Thursday, February 4, 2016

New habits

Once you've achieved competence and a reasonable tenure at your job, it's easy to rest.  You have valuable institutional knowledge that newer workers don't have, so it's easy to feel "smart enough".  Furthermore, feeling "smart" is awesome. 

But what's next?

Stagnation, unless you intentionally plan otherwise. 

I've been tinkering with scripting for years.  It's a great rush when something works correctly.  But when it doesn't...and when Google searches turn up nothing, it's easy to be content with what you have.  That was probably too ambitious for me to try that in the script.  Manual testing is just fine for this.  I don't want to waste someone's time by asking them -- they have better things to do, and what if they think I'm stupid?

1) Ask the stupid question. 

I'd suggest email, so you don't interrupt someone "in the flow" -- and a preface of "this is not a high priority, but I'm curious if you know how to do X, or if you've ever encountered problems with X and could share any tricks"  Add what you've already tried, so that it's not something they sigh about under their breath and wonder why you didn't just google it.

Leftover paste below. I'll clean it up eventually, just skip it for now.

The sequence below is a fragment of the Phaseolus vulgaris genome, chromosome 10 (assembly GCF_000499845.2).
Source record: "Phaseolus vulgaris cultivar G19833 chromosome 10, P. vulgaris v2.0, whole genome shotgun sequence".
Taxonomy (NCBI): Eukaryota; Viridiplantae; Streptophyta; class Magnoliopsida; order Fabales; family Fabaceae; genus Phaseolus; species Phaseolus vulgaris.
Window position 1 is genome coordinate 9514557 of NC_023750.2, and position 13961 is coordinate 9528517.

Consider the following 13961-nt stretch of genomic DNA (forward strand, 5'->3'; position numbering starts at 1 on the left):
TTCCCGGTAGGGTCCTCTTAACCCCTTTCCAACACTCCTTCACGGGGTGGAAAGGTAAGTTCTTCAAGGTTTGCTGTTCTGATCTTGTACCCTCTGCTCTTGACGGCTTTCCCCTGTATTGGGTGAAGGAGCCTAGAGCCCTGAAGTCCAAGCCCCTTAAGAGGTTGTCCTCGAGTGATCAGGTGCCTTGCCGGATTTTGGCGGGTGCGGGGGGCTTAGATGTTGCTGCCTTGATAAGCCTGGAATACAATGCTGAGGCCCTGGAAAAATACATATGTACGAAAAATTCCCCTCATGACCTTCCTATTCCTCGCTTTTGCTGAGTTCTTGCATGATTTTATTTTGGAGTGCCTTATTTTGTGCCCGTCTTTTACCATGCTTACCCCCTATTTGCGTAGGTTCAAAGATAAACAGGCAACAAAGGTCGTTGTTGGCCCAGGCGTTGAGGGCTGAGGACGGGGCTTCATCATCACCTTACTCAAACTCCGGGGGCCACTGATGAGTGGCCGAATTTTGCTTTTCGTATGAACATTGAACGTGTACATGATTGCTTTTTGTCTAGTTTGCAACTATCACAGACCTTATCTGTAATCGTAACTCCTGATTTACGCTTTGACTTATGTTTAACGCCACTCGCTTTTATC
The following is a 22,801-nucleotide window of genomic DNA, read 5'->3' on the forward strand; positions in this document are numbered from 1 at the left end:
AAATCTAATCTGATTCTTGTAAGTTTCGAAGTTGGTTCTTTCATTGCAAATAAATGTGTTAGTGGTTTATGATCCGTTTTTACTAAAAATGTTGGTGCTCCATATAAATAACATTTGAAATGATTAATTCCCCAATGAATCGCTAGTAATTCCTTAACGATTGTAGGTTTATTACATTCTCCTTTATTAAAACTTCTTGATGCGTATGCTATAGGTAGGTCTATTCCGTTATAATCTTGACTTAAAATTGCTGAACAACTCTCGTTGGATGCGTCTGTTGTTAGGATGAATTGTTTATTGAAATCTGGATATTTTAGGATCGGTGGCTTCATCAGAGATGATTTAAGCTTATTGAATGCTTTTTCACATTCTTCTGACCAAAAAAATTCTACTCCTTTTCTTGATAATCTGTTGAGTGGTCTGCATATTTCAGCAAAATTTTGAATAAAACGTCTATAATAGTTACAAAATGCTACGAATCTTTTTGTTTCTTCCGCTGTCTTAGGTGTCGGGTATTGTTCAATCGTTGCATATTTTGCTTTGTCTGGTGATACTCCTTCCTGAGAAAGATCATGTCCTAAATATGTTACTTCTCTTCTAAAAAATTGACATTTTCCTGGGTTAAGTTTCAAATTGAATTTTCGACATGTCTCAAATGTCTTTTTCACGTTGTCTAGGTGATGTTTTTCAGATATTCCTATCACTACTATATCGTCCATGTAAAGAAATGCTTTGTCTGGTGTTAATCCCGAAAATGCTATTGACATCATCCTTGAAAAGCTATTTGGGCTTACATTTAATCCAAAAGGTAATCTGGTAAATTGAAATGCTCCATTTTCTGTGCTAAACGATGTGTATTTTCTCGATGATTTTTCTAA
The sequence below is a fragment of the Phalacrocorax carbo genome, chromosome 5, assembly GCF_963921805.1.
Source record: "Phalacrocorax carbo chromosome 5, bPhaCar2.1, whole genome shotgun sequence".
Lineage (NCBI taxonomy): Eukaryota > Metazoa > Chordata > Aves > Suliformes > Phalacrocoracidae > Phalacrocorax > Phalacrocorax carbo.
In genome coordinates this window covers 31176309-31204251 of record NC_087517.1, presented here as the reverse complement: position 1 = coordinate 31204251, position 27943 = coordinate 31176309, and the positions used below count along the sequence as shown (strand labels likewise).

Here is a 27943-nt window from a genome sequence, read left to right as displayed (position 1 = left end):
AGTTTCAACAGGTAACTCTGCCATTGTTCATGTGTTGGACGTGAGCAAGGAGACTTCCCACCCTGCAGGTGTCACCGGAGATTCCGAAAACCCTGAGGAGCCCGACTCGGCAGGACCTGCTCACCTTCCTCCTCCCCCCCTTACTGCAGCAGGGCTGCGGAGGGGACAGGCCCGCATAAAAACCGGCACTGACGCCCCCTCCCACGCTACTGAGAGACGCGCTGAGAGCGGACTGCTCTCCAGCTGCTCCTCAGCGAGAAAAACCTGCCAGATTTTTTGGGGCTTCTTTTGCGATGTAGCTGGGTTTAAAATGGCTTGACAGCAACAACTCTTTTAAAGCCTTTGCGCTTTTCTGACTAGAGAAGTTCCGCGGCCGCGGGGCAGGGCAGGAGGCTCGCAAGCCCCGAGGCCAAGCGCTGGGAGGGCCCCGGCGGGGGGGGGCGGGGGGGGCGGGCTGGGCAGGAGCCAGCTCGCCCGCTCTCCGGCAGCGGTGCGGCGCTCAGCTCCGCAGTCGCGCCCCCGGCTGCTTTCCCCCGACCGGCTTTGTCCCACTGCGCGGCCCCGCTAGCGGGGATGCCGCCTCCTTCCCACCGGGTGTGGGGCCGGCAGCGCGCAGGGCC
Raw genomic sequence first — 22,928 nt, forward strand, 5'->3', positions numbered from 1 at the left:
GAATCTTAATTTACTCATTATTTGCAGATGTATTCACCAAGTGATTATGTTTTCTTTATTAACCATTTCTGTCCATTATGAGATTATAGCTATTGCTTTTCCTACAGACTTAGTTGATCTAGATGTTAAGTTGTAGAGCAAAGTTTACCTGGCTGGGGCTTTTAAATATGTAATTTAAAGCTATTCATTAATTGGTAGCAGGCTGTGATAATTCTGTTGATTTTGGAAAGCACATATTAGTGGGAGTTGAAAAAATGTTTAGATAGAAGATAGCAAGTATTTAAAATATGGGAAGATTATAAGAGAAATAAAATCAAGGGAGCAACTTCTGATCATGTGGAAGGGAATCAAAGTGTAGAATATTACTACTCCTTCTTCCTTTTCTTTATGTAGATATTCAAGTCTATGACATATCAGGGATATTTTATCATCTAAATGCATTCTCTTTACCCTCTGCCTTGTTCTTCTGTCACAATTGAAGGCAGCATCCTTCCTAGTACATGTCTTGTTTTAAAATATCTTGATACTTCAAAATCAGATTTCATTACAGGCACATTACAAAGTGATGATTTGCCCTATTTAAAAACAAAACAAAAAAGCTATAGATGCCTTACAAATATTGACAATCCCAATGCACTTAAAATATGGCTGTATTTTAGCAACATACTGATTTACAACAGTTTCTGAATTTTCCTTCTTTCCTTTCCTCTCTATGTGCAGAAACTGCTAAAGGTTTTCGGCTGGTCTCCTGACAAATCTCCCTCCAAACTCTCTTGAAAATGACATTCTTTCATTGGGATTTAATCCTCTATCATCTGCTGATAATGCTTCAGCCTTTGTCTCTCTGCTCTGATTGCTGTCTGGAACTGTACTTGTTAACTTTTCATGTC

They might think you're stupid, sure.  But probably, that is in your own head.  And they'll be flattered that you ask them.  And they might learn something from you that will make them better teachers in the future.  

And, most importantly from my perspective, you could learn something from them that makes you more valuable.  They could show you a technique that opens up all kinds of possibilities for problem-solving in the future. You solve more problems and faster, and now are a vector for spreading this knowledge if someone else has the same problem in the future. 

2) Ask for feedback. 
Show people your code/your work.  People who know more than you do.  If you're a fixed-mindset (by default), people-pleasing person like I am, this will make you want to throw up.  But, it will make you better.  It's like having a personal trainer available to tell you "You know, you are doing that exercise all wrong.  People are probably laughing at you behind your back, and worst-case, you could snap your spinal cord".  Except with code.  It can break you of bad habits and learn to do better work more efficiently. Even if what you're doing *feels* like exercise and the end result seems the same, it could be working by coincidence or doing something unintentional and awful very quietly.